Why Pronouns Matter

Why Pronouns Matter


Since time immemorial, language has changed, and we have always learned to adapt


At the risk of sounding naïve and ignorant, I was one of the many people who felt indifferent towards the proper usage of pronouns, especially amid a culture and landscape that evolve so rapidly. As a features writer, the first opportunity I had to educate myself on the proper usage of gender-neutral pronouns was through a profile assignment I did for digital creative, Mark Averilla, back in August 2020: Finding Unexpected Humor During A Pandemic: A Conversation with Macoy Dubs


On their email signature, it read “Mark Averilla (They/Them).” I won’t lie, the moment I read those words, I panicked. Writing required more forethought, caution and practice, but I discovered that it was certainly not, in any way, difficult. All I needed was to be open-minded, to educate myself and to make space for other people’s lived experiences. 


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Safe to say, gender-neutral pronouns have been around for a very long time for English speakers. Language, as fluid as it is, inevitably changes over time; we, as a human race, have always learned to adapt. At The Atlantic, John McWhorter writes in Call Them What They Want, “If English had not changed in exactly these kinds of ways forever, we'd all be speaking the language of Beowulf. Some might wish it so, but count me out. Pronouns change, just as we do. We celebrate language change that has already happened as pageant, procession, progress. Why not celebrate it while it's happening?”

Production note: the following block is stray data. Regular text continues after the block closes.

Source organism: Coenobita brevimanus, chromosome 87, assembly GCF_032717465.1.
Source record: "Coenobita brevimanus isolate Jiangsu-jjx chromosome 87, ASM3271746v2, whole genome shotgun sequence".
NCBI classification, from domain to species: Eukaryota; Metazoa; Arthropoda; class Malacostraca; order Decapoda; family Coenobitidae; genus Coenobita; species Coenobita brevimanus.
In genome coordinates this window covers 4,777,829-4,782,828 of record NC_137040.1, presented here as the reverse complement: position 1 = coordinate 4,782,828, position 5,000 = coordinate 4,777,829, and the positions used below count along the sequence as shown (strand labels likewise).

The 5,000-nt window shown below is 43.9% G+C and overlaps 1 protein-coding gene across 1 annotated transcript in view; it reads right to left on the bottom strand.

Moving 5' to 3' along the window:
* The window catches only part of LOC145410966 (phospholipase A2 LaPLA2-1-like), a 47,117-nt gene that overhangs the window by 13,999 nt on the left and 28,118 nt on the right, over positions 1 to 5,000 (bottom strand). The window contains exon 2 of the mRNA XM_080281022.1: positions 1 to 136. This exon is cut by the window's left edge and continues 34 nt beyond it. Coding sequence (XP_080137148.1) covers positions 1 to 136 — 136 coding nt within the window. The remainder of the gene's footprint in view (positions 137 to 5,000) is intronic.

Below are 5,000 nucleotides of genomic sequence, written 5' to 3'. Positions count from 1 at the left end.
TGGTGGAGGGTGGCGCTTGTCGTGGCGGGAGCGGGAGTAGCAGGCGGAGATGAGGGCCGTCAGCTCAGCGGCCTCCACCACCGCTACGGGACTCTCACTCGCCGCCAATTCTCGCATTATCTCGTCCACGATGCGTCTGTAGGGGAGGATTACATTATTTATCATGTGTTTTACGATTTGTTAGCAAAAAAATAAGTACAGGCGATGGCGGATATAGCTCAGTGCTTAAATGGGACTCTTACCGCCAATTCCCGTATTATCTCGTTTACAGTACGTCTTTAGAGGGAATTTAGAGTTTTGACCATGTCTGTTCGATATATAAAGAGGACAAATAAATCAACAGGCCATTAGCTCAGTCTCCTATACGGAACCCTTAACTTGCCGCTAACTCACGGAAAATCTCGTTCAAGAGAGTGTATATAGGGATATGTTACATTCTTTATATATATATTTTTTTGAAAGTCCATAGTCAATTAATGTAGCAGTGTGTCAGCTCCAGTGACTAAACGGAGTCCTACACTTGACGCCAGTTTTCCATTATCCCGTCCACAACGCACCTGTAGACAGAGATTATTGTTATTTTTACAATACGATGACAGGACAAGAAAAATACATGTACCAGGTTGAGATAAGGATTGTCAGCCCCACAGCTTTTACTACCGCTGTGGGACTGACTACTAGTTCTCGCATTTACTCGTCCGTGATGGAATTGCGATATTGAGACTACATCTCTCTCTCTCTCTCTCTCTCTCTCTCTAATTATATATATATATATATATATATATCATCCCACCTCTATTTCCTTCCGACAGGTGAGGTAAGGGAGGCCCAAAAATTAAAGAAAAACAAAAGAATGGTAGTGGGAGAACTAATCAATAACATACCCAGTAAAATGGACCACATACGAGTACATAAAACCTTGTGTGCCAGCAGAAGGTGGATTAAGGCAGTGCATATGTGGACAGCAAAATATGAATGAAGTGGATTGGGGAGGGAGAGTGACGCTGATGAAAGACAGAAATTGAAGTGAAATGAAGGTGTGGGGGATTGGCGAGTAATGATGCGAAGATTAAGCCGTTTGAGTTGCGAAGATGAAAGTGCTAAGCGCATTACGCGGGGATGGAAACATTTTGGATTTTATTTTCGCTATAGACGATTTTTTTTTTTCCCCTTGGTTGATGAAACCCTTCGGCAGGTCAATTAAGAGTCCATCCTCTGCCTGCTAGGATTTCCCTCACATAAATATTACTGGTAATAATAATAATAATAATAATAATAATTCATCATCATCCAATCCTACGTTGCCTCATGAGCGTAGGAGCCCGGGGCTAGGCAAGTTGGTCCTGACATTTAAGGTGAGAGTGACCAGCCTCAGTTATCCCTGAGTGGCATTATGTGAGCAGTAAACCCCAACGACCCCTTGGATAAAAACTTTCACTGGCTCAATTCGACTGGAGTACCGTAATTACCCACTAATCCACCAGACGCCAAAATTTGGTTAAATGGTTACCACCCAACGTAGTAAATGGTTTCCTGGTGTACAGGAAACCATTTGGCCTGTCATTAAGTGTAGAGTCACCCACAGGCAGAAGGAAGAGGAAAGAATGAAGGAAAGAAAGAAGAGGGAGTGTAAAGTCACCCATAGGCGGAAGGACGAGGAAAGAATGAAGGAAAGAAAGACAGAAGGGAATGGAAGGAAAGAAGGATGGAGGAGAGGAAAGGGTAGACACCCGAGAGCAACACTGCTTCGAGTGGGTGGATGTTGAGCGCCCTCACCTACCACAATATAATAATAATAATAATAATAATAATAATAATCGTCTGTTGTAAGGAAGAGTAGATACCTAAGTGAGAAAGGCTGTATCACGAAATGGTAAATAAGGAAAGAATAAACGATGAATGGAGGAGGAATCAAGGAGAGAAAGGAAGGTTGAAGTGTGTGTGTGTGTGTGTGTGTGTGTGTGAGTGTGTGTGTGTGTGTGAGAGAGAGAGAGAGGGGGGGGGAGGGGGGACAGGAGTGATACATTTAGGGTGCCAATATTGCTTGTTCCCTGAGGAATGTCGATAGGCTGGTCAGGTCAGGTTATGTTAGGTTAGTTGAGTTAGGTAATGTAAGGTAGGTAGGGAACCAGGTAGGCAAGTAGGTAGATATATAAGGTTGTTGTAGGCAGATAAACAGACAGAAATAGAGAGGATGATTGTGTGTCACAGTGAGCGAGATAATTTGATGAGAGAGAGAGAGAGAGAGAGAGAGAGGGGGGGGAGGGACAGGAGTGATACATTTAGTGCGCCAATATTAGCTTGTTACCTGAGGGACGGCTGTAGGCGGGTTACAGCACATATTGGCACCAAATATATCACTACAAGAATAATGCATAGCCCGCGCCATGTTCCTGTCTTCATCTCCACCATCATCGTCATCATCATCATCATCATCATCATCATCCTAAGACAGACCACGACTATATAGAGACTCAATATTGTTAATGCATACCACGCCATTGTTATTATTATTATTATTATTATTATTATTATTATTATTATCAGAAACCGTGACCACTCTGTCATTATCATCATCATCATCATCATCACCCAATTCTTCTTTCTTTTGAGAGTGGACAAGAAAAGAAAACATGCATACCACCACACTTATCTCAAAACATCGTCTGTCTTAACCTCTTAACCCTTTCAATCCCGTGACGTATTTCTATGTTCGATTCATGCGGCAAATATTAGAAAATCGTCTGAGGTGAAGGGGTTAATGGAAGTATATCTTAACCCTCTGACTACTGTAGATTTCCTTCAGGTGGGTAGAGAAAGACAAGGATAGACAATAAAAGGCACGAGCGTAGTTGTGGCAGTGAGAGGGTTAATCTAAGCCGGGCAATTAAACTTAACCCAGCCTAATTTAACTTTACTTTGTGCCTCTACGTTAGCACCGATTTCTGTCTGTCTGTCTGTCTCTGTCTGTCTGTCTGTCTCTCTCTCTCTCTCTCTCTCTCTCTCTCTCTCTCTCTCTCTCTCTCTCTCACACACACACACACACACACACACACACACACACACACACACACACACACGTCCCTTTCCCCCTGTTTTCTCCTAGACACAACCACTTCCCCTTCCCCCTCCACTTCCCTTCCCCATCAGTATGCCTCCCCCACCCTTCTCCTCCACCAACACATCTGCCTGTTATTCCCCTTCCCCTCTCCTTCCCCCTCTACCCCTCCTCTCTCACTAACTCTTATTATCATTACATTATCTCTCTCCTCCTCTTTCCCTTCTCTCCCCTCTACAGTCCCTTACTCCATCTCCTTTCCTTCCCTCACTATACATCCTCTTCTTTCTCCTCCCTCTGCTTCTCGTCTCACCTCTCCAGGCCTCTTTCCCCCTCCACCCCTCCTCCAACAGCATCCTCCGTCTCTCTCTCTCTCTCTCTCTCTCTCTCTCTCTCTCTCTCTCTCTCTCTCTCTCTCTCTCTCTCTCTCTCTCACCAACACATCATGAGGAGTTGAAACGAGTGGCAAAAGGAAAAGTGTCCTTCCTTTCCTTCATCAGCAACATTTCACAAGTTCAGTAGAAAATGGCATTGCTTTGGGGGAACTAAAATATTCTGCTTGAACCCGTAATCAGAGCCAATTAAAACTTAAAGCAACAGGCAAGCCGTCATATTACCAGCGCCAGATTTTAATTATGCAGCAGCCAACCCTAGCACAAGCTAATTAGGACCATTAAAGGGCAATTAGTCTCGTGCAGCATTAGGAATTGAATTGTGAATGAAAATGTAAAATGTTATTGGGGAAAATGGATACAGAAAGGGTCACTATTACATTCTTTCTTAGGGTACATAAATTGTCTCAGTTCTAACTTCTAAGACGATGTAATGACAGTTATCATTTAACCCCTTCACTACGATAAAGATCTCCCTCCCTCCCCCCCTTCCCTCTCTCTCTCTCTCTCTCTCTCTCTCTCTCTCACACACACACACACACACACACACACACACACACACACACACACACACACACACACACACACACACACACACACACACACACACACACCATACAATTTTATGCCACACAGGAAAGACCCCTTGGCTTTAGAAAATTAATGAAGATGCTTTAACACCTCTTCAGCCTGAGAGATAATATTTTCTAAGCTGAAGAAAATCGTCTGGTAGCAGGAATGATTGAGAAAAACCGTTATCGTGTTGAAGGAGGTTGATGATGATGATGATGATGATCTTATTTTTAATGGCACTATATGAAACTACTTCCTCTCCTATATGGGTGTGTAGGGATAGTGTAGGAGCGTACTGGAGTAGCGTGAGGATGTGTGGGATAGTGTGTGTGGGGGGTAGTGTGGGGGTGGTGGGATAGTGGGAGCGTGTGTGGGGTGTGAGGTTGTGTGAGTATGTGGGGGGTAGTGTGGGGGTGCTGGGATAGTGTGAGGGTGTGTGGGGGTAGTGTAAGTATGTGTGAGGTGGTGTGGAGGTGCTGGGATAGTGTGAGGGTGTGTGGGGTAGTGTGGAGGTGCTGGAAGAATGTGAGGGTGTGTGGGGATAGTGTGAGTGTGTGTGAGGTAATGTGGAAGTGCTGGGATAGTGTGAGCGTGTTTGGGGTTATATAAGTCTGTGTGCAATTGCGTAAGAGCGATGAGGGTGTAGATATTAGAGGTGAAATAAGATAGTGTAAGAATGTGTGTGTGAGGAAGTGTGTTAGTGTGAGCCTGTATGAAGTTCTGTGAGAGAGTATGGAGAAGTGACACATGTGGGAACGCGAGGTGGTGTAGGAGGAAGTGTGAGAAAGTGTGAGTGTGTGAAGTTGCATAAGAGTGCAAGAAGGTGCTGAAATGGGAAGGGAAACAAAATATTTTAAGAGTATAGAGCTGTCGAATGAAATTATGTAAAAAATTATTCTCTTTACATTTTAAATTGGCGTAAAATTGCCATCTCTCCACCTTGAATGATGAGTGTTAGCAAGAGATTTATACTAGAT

Recently developed gender-neutral English-language pronouns “make space not just for two genders, but for many more, serving as a way for people who fall outside the binary of ‘man' and ‘woman' to describe themselves,” writes Michael Waters on Where Gender-Neutral Pronouns Come From for The Atlantic. A quick Twitter search on “pronouns” and “gender-neutral pronouns,” and you’ll find public posts of gratitude on being accepted and represented through the simple usage of their right pronouns.



How people identify themselves, especially for those who are transgender, intersex and/or non-binary, is our business, and by that, I mean we need to do the work to correctly address how others reflect their Sexual Orientation, Gender Identity and Expression (SOGIE). And yes, that may even mean having the occasional slip, but trying again. 


If we feel insulted when people misspell or mispronounce our names, what more if we were misgendered? It's not hard, really. Using the right pronouns in this ever-evolving linguistic landscape means being “politically correct,” but it's also being human and creating the safe space for others to be their most genuine selves.



Art Matthew Ian Fetalver

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